Major League Baseball Grant Funds Study of Pitch Counts, Throwing Injuries

A grant from Major League Baseball allows Michigan Medicine orthopaedic sports medicine researchers to examine throw counts in youth baseball players to prevent adolescent throwing arm injuries.

1:00 PM

Author | Kylie Urban

Boy pitching ball

For youth baseball players, especially those who play competitively and often, throwing arm injuries are becoming too common.

"There has been an increase in arm injuries in young baseball players," says Michael T. Freehill, M.D., an associate professor of orthopaedic surgery at Michigan Medicine.

LISTEN UP: Add the new Michigan Medicine News Break to your Alexa-enabled device, or subscribe to our daily audio updates on iTunes, Google Play and Stitcher.

"Although pitch counts, or the number of pitches thrown during a game, have been created based on the best scientific evidence available and to help protect these young athletes, questions surrounding total throws still exist."

A new research grant from Major League Baseball awarded to Freehill and team through the Michigan Center for Human Athletic Medicine and Performance (MCHAMP), hopes to give players a better understanding of injuries that result from pitching and throwing too frequently.

"Pitch count recommendations are made on in-game pitches only," says Freehill, principal investigator of the study. "Warm-up throws before the game or at the start of each inning are not counted and the pitch's intensity is not calculated into the pitch count."

The total number of throws is likely as or more important than pitch counts. This study is the first step in further developing safe throwing amounts, while allowing players to develop their arms and become more effective.
Michael T. Freehill, M.D.

He adds, "That's a problem, as all of these additional throws, many with high-intensity, are impacting the arm's muscles, joints and elbow and aren't truly being counted."

So the total number of throws may be of more importance.

"The total number of throws is likely as or more important than pitch counts," Freehill says. "This study is the first step in further developing safe throwing amounts, while allowing players to develop their arms and become more effective."

Determining stress

In the study, Freehill, Stephen Cain, Ph.D., co-principal investigator of the study, and team will use an algorithm to capture the total number of throws and the intensity of each throw by youth (10- or 11-years-old) male competitive pitchers over the course of 12 months.

MORE FROM MICHIGAN: Sign up for our weekly newsletter

"I'm fortunate to partner with Dr. Cain, a University of Michigan engineer, who has created this algorithm that allows us to track every throw and its intensity via sensor technology," Freehill says.

In addition, the research team will examine the collected data and correlate it to actual pitches thrown, types of pitches and osseous changes seen in the players throwing elbows via X-rays before and after the study period.

"Throwing arm injuries are a result of repetitive stress on the arm," Freehill says. "Understanding just how much musculoskeletal stress the arm is experiencing is necessary to reduce injury frequency and severity."

Future results

The study is already underway with the research team expected to present results at the MLB Team Physicians Day at the Winter Meetings in December 2019.

The research team hopes this study will produce results that could be the first step in providing new recommendations for throwing amounts and durations.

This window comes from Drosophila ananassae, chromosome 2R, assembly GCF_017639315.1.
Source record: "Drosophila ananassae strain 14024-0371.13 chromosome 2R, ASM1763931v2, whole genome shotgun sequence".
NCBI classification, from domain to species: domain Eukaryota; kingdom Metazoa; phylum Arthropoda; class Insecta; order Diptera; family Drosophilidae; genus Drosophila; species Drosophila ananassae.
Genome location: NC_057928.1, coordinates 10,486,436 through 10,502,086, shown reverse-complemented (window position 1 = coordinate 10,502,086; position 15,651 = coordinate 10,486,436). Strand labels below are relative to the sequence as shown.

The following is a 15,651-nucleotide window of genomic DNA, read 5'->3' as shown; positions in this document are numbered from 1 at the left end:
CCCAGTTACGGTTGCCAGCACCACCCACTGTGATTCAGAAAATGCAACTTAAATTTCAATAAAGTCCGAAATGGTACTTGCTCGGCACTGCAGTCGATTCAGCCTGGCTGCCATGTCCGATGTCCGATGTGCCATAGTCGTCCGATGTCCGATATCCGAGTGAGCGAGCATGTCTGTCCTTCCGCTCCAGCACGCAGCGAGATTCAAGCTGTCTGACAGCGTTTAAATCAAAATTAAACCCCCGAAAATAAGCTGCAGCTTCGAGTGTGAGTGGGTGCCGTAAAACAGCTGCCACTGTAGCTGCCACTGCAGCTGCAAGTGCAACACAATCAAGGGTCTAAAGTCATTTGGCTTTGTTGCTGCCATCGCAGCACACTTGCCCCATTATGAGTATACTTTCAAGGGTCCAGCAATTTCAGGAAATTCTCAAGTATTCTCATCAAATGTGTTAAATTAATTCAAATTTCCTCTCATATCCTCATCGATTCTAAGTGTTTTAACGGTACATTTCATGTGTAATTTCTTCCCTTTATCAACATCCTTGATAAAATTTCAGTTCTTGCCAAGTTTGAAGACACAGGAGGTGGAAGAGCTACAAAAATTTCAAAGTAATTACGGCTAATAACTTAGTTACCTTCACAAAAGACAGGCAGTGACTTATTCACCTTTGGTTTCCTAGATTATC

"Correlating the total number of throws and the associated intensity of each throw with the osseous elbow anatomy is an important first step in the ability to make better recommendations for throw counts in the future," Freehill says.

This study is performed under the grant, Re-defining Youth Pitch Count with Throw Count and Intensity Determination: A Pilot Study, and is funded by Major League Baseball.


More Articles About: Body Work Sport Injuries Sports Injury Prevention Bones and Muscles and Joints (Orthopaedics)
Health Lab word mark overlaying blue cells
Health Lab

This article is from the Health Lab digital publication.

Media Contact Public Relations

Department of Communication at Michigan Medicine

MichMedmedia@med.umich.edu

734-764-2220

Newsletter

Get a weekly digest of medical research and innovation, straight to your inbox.

Subscribe
Featured News & Stories Watercolor Painting People Rain Umbrella
Health Lab
Support from others in stressful times can ease impact of genetic depression risk
Stress can interact with genetic vulnerability to depression, and with added or lacking support from friends and family, to affect depressive symptoms.
scientists together at computer in white coats
Health Lab
Researchers uncover new cell types involved in osteoarthritis
And the development of a new slow-release drug seeks to target them
prescription pad
Health Lab
Reducing opioids prescribed after total knee and hip arthroplasty can be beneficial for patients and doctors
Large doses of opioids are commonly prescribed after total knee and hip arthroplasty to avoid call-ins for refills, but smaller doses can be just as effective.
senior woman blowing nose blanket
Health Lab
Study hints at why older people are more susceptible to the flu
Influenza is back in circulation, posing a special danger to older adults.
muscle weakness guy sitting clock on wall pink red and grey smoke and time clocks tired weight on floor
Health Lab
Is muscle weakness the new smoking?
Researchers say the study finding is some of the first evidence linking muscle weakness and biological age acceleration
brains in blue in lightbulbs and one orange
Health Lab
Inequality linked to differences in kids’ brain connections
Brain connection study shows that socioeconomic factors, including at-home enrichment, are associated with widespread differences in children’s brain connections.